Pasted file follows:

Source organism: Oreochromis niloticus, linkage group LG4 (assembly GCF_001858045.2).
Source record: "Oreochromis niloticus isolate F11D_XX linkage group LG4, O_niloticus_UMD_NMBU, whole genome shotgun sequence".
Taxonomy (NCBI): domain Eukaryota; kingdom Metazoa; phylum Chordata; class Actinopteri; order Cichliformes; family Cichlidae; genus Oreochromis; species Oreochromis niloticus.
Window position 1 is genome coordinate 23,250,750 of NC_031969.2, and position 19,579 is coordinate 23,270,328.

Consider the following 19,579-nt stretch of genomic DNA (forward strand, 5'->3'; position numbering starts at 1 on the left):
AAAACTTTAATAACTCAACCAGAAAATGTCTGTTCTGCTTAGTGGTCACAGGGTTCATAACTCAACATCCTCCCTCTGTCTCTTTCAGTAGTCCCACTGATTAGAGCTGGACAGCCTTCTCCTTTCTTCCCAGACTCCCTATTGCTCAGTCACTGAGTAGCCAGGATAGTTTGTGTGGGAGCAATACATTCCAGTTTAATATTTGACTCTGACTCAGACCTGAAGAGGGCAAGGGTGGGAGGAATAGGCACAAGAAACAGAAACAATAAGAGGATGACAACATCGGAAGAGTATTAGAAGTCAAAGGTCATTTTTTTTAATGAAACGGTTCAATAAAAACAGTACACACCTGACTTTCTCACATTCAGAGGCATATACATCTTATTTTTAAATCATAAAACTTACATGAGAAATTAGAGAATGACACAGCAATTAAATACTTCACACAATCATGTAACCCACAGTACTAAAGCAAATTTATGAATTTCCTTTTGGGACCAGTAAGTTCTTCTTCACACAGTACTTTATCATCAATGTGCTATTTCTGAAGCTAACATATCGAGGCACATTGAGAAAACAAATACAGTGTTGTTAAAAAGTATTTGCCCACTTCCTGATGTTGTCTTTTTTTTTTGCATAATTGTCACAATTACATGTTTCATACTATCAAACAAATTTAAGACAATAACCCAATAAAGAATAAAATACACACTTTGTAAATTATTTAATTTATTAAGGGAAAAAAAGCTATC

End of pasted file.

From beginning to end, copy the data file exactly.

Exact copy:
Source organism: Oreochromis niloticus, linkage group LG4 (assembly GCF_001858045.2).
Source record: "Oreochromis niloticus isolate F11D_XX linkage group LG4, O_niloticus_UMD_NMBU, whole genome shotgun sequence".
Taxonomy (NCBI): domain Eukaryota; kingdom Metazoa; phylum Chordata; class Actinopteri; order Cichliformes; family Cichlidae; genus Oreochromis; species Oreochromis niloticus.
Window position 1 is genome coordinate 23,250,750 of NC_031969.2, and position 19,579 is coordinate 23,270,328.

Consider the following 19,579-nt stretch of genomic DNA (forward strand, 5'->3'; position numbering starts at 1 on the left):
AAAACTTTAATAACTCAACCAGAAAATGTCTGTTCTGCTTAGTGGTCACAGGGTTCATAACTCAACATCCTCCCTCTGTCTCTTTCAGTAGTCCCACTGATTAGAGCTGGACAGCCTTCTCCTTTCTTCCCAGACTCCCTATTGCTCAGTCACTGAGTAGCCAGGATAGTTTGTGTGGGAGCAATACATTCCAGTTTAATATTTGACTCTGACTCAGACCTGAAGAGGGCAAGGGTGGGAGGAATAGGCACAAGAAACAGAAACAATAAGAGGATGACAACATCGGAAGAGTATTAGAAGTCAAAGGTCATTTTTTTTAATGAAACGGTTCAATAAAAACAGTACACACCTGACTTTCTCACATTCAGAGGCATATACATCTTATTTTTAAATCATAAAACTTACATGAGAAATTAGAGAATGACACAGCAATTAAATACTTCACACAATCATGTAACCCACAGTACTAAAGCAAATTTATGAATTTCCTTTTGGGACCAGTAAGTTCTTCTTCACACAGTACTTTATCATCAATGTGCTATTTCTGAAGCTAACATATCGAGGCACATTGAGAAAACAAATACAGTGTTGTTAAAAAGTATTTGCCCACTTCCTGATGTTGTCTTTTTTTTTTGCATAATTGTCACAATTACATGTTTCATACTATCAAACAAATTTAAGACAATAACCCAATAAAGAATAAAATACACACTTTGTAAATTATTTAATTTATTAAGGGAAAAAAAGCTATC